Friday, December 3, 2021

Wounded Warriors Softball comes to Marco



By Natalie Strom 

They are a softball team like you’ve never seen. Nearly twenty veterans of the post-9/11 era have come together to form WWAST; the Wounded Warrior Amputee Softball Team. As their name suggests, everyone on the team was injured in the line of duty and wears a prosthesis of some sort. Their mission: “to raise awareness, through exhibition and celebrity softball games, of the sacrifices and resilience of our military, and highlight their ability to rise above any challenge.” And they are coming to Marco Island.

This remarkable team, that has been featured on HBO, ESPN, CBS Evening News, and Sports Illustrated, just to name a few, will be playing two games at Winterberry Park on Saturday, November 12th.

Hosted by the City of Marco Island Parks and Recreation, the games will take place at 10:30AM and 1:30PM. For their first game, WWAST will be up against Marco Island’s finest and bravest; members of the police and fire rescue department. In their second game they will face captains and all-stars from the Parks and Recreation softball league and the Senior Softballers league of Marco.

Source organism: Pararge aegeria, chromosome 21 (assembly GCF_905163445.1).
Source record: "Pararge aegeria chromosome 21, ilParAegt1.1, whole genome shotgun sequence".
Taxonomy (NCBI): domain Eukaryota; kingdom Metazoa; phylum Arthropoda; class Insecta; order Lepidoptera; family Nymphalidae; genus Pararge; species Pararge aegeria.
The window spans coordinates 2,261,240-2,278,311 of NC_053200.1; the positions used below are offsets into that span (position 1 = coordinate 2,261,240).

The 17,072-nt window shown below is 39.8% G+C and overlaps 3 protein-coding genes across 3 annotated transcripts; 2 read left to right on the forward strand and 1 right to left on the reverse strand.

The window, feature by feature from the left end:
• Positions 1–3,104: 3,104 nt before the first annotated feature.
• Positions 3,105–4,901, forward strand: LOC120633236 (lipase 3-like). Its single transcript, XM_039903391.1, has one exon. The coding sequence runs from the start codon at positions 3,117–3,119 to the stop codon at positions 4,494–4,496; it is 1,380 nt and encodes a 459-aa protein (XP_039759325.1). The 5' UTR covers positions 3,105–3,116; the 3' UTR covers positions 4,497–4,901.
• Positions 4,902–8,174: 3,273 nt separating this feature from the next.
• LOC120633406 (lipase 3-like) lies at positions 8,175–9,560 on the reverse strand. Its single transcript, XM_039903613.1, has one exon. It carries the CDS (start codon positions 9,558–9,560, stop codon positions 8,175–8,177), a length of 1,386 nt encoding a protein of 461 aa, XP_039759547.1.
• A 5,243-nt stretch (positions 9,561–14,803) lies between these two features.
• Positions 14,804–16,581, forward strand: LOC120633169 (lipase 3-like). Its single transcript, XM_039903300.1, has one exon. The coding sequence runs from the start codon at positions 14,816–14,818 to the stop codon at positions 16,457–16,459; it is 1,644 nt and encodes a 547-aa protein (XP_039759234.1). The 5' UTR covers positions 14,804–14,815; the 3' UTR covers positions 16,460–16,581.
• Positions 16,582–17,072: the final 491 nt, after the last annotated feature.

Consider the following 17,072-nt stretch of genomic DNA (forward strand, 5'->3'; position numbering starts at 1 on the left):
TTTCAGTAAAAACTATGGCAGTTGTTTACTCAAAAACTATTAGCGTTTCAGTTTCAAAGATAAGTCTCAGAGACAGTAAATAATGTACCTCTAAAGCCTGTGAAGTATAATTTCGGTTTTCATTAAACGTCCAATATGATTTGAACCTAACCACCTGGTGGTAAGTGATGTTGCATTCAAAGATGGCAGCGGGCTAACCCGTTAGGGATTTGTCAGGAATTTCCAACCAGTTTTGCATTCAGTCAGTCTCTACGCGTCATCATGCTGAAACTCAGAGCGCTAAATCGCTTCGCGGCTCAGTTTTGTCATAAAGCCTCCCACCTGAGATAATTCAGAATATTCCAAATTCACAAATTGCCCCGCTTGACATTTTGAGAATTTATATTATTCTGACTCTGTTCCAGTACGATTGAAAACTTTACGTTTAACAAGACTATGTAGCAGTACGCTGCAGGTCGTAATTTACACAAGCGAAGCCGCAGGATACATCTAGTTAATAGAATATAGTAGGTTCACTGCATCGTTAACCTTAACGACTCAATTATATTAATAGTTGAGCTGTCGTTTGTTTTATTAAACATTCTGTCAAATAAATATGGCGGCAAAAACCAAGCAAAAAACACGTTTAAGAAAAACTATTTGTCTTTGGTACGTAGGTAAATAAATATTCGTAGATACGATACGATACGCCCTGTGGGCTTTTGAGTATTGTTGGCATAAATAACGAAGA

The Wounded Warriors will be mingling with fans between the two games. The MIFD will be grilling up



hot dogs and hamburgers for a small fee and the MIPD will be hosting a 50/50 raffle. The Knights of Columbus will be serving up popcorn. Admission is free and all proceeds from the event will be donated right back to the Wounded Warrior Amputee Softball Team.

The team, which survives purely on donations of this kind, was put together only seven months ago by David Van Sleet. Also the team’s head coach, Van Sleet, has worked in prosthetics for the Department of Veterans affairs for over thirty years. His goal through this team, “is to show other amputees and the general population, that these athletes through extensive rehabilitation and training are able to express their desires and perform the sport they loved.”

The young team, whose ages range from 21 to 30, has already played in front of crowds of up to 10,000 people. They travel from all over the country with over $2 million worth of prosthetics in tow. They also almost always win, which is a good thing because according to Van Sleet, “it doesn’t matter who we play, the fans always root for us. How could they not? These guys are heroes.”

To learn more about the Wounded Warriors visit

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